ANALYSIS: Democracy in motion in SA Elections


South Africa's Government of National Unity (GNU) facies collapse following disagreements over ministerial positions between the African National Congress (ANC) and the Democratic Alliance (DA)

JOHANNESBURG, (CAJ News) – THE election in South Africa showed democracy in motion. There are about 26 small parties which complained that the declared election results were not correct.

The results may not be what people expected, in the storm of contestations, and the overall outcomes and acceptance may be at risk.

The Independent Electoral Commission (IEC) could have recounted or rechecked the ballots before declaring the results of the elections.

However, those who contested the results used the correct channels and legal routes to voice their concerns.

Further, there is inclusion and admission of political parties in parliament to address together the language of discontent from the citizens.

Many lessons still have to be learnt, now that system analysts evaluate that 9.3 million votes were misused or missing, after the crash of the IEC system. It immediately reminds of Zimbabwe where election software manipulations by Nikud, an Israeli software company, were a possible tool of vote rigging.

There are three major political parties in South Africa; the African National Congress (ANC), the Democratic Alliance (DA) and Inkatha Freedom Party (IFP).

A political party is one which represents a particular grouping or opinion. All others are pressure groups, such as the Economic Freedom Fighters (EFF), Umkhonto we Sizwe (MK), Action SA etc, although their manifestos carry the same message as political parties.

There will be a hive of analysis after the elections.
During election campaigning, the stadiums were full. Voters were listening and decided in the ballot box. Surprisingly, the Economic Freedom Fighters (EFF) took a dive.

Despite filling stadiums, their message was rejected as the party achieved 9.5%, a drop from previous 10.8% in 2019. Assuming the results are correct, the EFF has to rebrand itself going forward, from its dress code, helmets, its message and style of parliamentary activism.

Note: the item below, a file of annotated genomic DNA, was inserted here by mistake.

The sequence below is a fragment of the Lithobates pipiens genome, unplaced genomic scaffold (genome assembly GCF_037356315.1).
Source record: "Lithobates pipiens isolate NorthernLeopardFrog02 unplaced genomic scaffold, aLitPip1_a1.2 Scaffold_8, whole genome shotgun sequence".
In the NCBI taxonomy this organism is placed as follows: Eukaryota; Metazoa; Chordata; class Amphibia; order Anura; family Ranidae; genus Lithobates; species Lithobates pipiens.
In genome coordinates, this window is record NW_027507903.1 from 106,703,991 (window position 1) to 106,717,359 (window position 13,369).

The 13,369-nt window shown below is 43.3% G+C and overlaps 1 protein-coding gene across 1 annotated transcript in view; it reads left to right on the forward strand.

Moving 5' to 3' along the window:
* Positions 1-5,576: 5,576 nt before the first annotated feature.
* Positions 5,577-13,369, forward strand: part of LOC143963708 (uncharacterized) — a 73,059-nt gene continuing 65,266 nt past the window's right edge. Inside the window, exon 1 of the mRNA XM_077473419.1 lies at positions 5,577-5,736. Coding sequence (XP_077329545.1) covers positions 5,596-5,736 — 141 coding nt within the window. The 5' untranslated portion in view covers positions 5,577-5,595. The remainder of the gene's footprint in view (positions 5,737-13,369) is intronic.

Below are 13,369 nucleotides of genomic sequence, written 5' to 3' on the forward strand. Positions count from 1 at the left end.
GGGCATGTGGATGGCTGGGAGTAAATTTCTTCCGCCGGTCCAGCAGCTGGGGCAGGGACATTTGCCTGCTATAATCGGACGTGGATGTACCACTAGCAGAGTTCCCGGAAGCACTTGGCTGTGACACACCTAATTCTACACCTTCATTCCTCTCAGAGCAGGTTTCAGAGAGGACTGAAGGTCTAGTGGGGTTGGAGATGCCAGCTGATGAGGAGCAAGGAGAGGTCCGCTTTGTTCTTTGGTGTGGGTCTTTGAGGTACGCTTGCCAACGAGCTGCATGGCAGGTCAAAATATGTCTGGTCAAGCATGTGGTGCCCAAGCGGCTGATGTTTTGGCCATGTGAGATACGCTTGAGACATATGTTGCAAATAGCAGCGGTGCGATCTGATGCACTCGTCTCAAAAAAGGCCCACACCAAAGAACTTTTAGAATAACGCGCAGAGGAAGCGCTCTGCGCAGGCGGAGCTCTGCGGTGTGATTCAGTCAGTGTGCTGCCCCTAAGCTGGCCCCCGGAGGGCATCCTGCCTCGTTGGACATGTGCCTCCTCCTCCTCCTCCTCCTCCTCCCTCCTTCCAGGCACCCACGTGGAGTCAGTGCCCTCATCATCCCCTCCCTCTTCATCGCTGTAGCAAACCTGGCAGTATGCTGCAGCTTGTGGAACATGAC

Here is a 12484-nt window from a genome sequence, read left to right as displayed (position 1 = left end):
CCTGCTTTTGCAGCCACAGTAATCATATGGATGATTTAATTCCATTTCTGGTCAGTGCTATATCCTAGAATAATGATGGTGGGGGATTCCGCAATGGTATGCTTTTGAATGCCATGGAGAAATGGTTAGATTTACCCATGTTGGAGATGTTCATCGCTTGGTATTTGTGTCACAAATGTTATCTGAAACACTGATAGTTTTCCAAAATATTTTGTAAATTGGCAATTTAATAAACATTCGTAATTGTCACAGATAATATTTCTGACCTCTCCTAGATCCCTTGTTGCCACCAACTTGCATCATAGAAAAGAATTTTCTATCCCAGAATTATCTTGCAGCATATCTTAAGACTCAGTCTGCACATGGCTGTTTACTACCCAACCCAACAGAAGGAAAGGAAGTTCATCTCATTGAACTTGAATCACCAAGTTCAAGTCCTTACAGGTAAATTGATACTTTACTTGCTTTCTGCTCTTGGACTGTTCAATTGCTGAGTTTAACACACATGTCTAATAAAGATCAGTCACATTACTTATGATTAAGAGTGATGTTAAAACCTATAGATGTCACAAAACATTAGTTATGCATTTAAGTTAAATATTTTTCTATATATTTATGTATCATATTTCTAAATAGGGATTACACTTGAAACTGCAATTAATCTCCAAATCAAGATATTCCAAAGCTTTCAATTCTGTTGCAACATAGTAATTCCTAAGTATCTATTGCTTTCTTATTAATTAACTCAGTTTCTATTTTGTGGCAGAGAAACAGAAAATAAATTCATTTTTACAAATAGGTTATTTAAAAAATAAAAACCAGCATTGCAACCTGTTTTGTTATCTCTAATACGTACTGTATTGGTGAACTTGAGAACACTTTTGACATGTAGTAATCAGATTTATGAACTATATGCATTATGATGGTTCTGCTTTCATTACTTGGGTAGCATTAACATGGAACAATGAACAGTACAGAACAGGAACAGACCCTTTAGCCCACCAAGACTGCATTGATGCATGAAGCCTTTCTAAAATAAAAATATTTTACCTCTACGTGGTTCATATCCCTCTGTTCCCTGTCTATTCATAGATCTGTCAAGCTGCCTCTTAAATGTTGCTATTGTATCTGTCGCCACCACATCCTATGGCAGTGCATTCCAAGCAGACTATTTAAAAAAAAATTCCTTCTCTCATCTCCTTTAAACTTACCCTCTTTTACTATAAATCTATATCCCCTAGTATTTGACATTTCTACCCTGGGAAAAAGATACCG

During the campaign all parties took a swipe at the ANC. The DA anchored its campaign at removing the ANC from power. What a turn around? Whether it is a Government of National Unity (GNU) or coalition the fusion of the ANC and DA, for all intents and purposes, was forced on them by certain powers.

Nobody can prove who the powers are. From intelligence, however, there are huge organizations, driven by FreeMasons, labelled as markets, who manipulate elections to suit imperialist desires. The markets feared the ANC coalition with EFF and MK.

The DA was coerced to swallow its pill, to choose the better evil by going into government with the ANC and President Cyril Ramaphosa to remain as President.

It may be good for the country for stability, continuity as far as control of fiscal management and service delivery is concerned. As to the core issue of job creation, there are few prospects where markets control government planning, which the DA is likely to enforce.

It is not a GNU, but a coalition which kept the door open to other smaller parties to disguise itself as a GNU.

Jacob Zuma caused the ANC to lose its majority. For good or worse he must be credited or discredited for the new coalition political thinking.

Zuma is fighting the ANC for allowing his persecutions. If he did not avoid jail, he would have achieved 55% of the vote, a clear majority and would have bragged themselves into power, oblivious of the complaints from the citizens.

Now they will be forced to listen and do more. Therefore, the star of this general election was Zuma and his Umkhonto we Sizwe Party (MK).

The ganging together of smaller parties in KwaZulu Natal (KZN), although legal and allowed constitutionally, to oust Zuma from control of KZN was technically unwise and could destabilize the province. Police reinforcements have been rushed to KZN province. However, it will still give Zuma more voice as the victim of the machinations of evil.

NB: Luke Montgomery Zunga is researcher and economist at the South African Development Foundation.

– CAJ News

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